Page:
IRS-Approved Medical Expenses

Here’s an alphabetical list of some commonly encountered costs that count as medical expenses for itemized deduction purposes:

  • Acupuncture,

  • Ambulance,

  • Artificial limb,

  • Artificial teeth,

  • Bandages,

  • Braille books and magazines,

  • Car (cost of special equipment so disabled person can drive),

  • Chiropractor,

  • Christian Science practitioner,

  • Contact lenses plus wetting and cleaning solutions,

  • Crutches,

  • Dental care,

  • Diagnostic devices,

  • Drugs (prescription only except for insulin),

  • Eyeglasses,

  • Eye surgery,

  • Guide dog,

  • Hearing aid,

  • Home improvements for medical purposes (to the extent they don’t add to the value of your home),

  • Hospitalization,

  • Insulin,

  • Insurance premiums for health coverage, including age-based premiums for qualified long-term care insurance,

  • Laboratory fees,

  • Lifetime care fees — percentage of fees paid under lifetime contract with a continuing care retirement community (CCRC),

  • Long-term care services,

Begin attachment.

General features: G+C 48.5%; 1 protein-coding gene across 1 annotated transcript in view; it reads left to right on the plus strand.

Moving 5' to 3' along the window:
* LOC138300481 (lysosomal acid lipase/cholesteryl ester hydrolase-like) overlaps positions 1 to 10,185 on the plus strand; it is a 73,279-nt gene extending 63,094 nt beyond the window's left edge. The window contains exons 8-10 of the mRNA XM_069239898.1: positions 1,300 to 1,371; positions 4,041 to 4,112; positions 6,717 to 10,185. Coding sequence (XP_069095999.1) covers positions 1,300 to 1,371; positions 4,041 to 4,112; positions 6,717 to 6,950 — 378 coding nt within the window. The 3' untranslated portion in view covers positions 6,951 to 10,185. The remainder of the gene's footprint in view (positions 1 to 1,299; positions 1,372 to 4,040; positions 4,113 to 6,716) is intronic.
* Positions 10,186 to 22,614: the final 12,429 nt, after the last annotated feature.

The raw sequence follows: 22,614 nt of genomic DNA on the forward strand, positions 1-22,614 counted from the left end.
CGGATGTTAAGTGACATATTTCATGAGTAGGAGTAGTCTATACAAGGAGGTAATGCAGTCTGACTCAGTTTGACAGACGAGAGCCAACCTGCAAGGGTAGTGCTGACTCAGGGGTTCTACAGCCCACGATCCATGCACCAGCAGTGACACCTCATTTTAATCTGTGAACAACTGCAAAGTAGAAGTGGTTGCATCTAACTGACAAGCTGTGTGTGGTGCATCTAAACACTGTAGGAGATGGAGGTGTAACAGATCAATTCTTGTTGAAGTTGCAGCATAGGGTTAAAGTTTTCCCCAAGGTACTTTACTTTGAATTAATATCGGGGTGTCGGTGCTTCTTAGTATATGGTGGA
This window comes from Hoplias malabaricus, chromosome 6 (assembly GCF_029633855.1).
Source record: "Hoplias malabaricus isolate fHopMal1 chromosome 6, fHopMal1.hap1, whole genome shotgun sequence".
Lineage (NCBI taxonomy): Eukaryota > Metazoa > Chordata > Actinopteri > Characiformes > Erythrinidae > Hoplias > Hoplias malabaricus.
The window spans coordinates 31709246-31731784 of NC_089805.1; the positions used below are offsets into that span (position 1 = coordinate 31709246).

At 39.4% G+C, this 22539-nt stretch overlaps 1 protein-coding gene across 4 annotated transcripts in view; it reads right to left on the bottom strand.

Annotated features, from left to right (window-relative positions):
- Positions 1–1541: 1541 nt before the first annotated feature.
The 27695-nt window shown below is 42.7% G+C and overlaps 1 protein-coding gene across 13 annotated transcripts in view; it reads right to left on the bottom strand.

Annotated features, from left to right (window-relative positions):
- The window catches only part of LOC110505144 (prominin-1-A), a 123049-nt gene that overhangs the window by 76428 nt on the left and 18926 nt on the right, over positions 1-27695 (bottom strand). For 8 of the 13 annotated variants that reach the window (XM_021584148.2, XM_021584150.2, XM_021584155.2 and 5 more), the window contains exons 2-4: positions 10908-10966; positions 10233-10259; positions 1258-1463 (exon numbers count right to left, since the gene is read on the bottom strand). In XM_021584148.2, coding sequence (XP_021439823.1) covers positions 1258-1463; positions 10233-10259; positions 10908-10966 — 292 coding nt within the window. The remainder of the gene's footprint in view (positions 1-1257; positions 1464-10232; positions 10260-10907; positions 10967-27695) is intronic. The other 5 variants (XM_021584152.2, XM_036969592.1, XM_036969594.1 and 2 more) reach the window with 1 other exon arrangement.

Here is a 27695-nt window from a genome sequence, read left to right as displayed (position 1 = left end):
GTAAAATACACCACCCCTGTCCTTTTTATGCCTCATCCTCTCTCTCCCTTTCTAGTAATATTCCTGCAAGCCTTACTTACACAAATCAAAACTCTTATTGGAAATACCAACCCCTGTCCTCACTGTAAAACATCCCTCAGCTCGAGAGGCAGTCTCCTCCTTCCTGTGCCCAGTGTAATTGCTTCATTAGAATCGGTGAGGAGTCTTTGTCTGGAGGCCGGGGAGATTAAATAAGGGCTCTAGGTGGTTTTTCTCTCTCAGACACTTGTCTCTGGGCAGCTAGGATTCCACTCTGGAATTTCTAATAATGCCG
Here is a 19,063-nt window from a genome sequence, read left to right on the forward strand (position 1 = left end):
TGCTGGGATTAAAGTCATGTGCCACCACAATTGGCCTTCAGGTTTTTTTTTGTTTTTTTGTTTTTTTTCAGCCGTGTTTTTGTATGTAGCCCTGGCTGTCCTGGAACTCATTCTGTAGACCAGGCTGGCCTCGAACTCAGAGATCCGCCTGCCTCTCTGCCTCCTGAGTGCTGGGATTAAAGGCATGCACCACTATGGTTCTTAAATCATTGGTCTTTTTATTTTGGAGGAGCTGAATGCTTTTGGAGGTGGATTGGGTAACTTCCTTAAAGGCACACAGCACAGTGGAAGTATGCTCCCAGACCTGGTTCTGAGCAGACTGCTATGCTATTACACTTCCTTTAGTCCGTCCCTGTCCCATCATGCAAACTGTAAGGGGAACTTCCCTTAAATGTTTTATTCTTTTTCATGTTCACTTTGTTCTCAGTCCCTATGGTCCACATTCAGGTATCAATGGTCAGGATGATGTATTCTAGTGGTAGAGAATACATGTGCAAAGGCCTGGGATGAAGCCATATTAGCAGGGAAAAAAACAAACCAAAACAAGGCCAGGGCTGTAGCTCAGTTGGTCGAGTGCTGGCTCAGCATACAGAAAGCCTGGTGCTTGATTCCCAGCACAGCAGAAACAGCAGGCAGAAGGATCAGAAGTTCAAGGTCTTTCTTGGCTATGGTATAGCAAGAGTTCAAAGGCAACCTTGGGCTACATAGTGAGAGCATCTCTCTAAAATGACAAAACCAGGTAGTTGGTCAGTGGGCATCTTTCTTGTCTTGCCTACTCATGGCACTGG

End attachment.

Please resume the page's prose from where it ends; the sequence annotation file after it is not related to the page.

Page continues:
• Meals (while staying in hospital or similar facility),

  • Medicare insurance premiums,

  • Nursing home,

  • Nursing services,

  • Operations,

  • Optometrist,

  • Osteopath,

  • Oxygen,

  • Psychiatric care,

  • Psychoanalysis,

  • Stop-smoking program,

  • Telephone (cost of special equipment for hearing impaired),

  • Television (cost of special equipment to display subtitles for hearing impaired),

  • Therapy,

  • Transplant,

  • Transportation to receive medical care ($0.23 per mile for 2015; $0.19 cents per mile for 2016),

  • Weight-loss program (if part of treatment for specific disease or condition, such as obesity),

  • Wheelchair,

  • Wig (if hair is lost due to medical condition or treatment), and

  • X-rays.

— Source: IRS